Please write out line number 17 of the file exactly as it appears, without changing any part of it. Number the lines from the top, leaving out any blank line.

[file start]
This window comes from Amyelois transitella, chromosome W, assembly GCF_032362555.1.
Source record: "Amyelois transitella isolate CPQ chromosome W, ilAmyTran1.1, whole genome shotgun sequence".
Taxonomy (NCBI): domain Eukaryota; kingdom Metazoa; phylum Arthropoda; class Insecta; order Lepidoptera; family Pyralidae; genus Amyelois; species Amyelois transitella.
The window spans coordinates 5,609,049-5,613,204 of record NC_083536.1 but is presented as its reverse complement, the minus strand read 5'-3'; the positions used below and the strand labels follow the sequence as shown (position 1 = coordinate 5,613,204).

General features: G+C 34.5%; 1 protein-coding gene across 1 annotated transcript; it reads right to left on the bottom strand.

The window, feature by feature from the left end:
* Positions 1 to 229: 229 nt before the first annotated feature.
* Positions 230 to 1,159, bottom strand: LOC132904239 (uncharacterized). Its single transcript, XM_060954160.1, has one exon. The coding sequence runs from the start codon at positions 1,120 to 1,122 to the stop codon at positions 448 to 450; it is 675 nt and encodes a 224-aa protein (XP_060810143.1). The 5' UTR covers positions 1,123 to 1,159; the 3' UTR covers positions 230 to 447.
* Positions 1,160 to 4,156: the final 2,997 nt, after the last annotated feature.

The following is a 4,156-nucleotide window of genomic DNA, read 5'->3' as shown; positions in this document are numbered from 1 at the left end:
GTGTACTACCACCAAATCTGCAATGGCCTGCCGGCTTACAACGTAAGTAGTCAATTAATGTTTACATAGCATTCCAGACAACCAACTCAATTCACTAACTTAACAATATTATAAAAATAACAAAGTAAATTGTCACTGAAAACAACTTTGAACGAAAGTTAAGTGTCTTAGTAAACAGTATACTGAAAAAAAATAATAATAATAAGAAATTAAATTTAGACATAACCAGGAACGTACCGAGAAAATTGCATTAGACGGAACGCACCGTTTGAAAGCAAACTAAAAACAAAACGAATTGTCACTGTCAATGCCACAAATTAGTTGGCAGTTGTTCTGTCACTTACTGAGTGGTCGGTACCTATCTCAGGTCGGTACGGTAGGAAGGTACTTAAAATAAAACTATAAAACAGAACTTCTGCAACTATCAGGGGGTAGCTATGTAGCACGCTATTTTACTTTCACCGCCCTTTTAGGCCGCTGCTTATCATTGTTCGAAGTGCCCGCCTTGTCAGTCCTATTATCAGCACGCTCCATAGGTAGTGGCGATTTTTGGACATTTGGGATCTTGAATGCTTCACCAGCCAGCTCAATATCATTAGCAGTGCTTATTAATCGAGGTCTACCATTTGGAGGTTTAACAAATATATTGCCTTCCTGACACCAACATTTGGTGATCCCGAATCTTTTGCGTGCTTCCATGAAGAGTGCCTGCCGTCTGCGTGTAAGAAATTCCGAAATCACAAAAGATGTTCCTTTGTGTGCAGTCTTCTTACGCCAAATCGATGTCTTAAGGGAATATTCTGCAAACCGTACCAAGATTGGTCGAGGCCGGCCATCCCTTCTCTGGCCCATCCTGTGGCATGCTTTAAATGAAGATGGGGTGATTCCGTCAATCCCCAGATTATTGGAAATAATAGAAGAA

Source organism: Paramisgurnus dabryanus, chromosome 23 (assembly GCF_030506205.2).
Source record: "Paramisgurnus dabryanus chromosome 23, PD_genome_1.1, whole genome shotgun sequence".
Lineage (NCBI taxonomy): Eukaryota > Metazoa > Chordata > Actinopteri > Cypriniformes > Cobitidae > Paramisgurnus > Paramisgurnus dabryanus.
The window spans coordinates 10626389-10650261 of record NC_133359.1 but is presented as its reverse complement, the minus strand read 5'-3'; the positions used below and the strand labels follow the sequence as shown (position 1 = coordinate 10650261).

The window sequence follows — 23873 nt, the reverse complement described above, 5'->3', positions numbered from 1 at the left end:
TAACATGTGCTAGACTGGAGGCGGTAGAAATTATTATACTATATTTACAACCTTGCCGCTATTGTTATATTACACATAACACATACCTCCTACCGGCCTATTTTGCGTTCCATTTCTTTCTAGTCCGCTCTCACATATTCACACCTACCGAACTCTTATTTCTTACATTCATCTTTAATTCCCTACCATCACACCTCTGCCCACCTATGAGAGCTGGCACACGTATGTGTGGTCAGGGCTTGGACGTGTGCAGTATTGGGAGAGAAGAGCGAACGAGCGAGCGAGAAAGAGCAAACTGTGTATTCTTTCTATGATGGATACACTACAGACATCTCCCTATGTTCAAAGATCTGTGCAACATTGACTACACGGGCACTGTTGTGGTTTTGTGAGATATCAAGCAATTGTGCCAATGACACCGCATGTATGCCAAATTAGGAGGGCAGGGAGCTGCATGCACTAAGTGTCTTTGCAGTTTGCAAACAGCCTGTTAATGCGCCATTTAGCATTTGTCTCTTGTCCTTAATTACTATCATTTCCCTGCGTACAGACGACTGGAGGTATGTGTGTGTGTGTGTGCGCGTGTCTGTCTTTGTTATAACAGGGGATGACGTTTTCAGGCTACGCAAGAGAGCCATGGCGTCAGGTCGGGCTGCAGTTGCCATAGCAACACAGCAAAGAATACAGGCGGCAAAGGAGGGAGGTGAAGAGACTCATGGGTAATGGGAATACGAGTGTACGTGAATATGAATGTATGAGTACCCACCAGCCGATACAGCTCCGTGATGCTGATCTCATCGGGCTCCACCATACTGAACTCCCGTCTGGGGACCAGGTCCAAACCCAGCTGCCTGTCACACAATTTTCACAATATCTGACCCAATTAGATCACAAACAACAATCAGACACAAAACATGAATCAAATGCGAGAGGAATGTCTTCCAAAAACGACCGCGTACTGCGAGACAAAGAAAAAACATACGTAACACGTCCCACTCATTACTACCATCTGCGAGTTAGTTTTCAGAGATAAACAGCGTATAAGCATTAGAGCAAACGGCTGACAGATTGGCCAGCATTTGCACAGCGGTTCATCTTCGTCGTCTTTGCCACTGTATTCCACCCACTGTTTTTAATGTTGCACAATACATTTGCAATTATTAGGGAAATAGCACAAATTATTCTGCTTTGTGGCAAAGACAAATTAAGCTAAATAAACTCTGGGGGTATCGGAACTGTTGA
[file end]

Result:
TAACATGTGCTAGACTGGAGGCGGTAGAAATTATTATACTATATTTACAACCTTGCCGCTATTGTTATATTACACATAACACATACCTCCTACCGGCCTATTTTGCGTTCCATTTCTTTCTAGTCCGCTCTCACATATTCACACCTACCGAACTCTTATTTCTTACATTCATCTTTAATTCCCTACCATCACACCTCTGCCCACCTATGAGAGCTGGCACACGTATGTGTGGTCAGGGCTTGGACGTGTGCAGTATTGGGAGAGAAGAGCGAACGAGCGAGCGAGAAAGAGCAAACTGTGTATTCTTTCTATGATGGATACACTACAGACATCTCCCTATGTTCAAAGATCTGTGCAACATTGACTACACGGGCACTGTTGTGGTTTTGTGAGATATCAAGCAATTGTGCCAATGACACCGCATGTATGCCAAATTAGGAGGGCAGGGAGCTGCATGCACTAAGTGTCTTTGCAGTTTGCAAACAGCCTGTTAATGCGCCATTTAGCATTTGTCTCTTGTCCTTAATTACTATCATTTCCCTGCGTACAGACGACTGGAGGTATGTGTGTGTGTGTGTGCGCGTGTCTGTCTTTGTTATAACAGGGGATGACGTTTTCAGGCTACGCAAGAGAGCCATGGCGTCAGGTCGGGCTGCAGTTGCCATAGCAACACAGCAAAGAATACAGGCGGCAAAGGAGGGAGGTGAAGAGACTCATGGGTAATGGGAATACGAGTGTACGTGAATATGAATGTATGAGTACCCACCAGCCGATACAGCTCCGTGATGCTGATCTCATCGGGCTCCACCATACTGAACTCCCGTCTGGGGACCAGGTCCAAACCCAGCTGCCTGTCACACAATTTTCACAATATCTGACCCAATTAGATCACAAACAACAATCAGACACAAAACATGAATCAAATGCGAGAGGAATGTCTTCCAAAAACGACCGCGTACTGCGAGACAAAGAAAAAACATACGTAACACGTCCCACTCATTACTACCATCTGCGAGTTAGTTTTCAGAGATAAACAGCGTATAAGCATTAGAGCAAACGGCTGACAGATTGGCCAGCATTTGCACAGCGGTTCATCTTCGTCGTCTTTGCCACTGTATTCCACCCACTGTTTTTAATGTTGCACAATACATTTGCAATTATTAGGGAAATAGCACAAATTATTCTGCTTTGTGGCAAAGACAAATTAAGCTAAATAAACTCTGGGGGTATCGGAACTGTTGA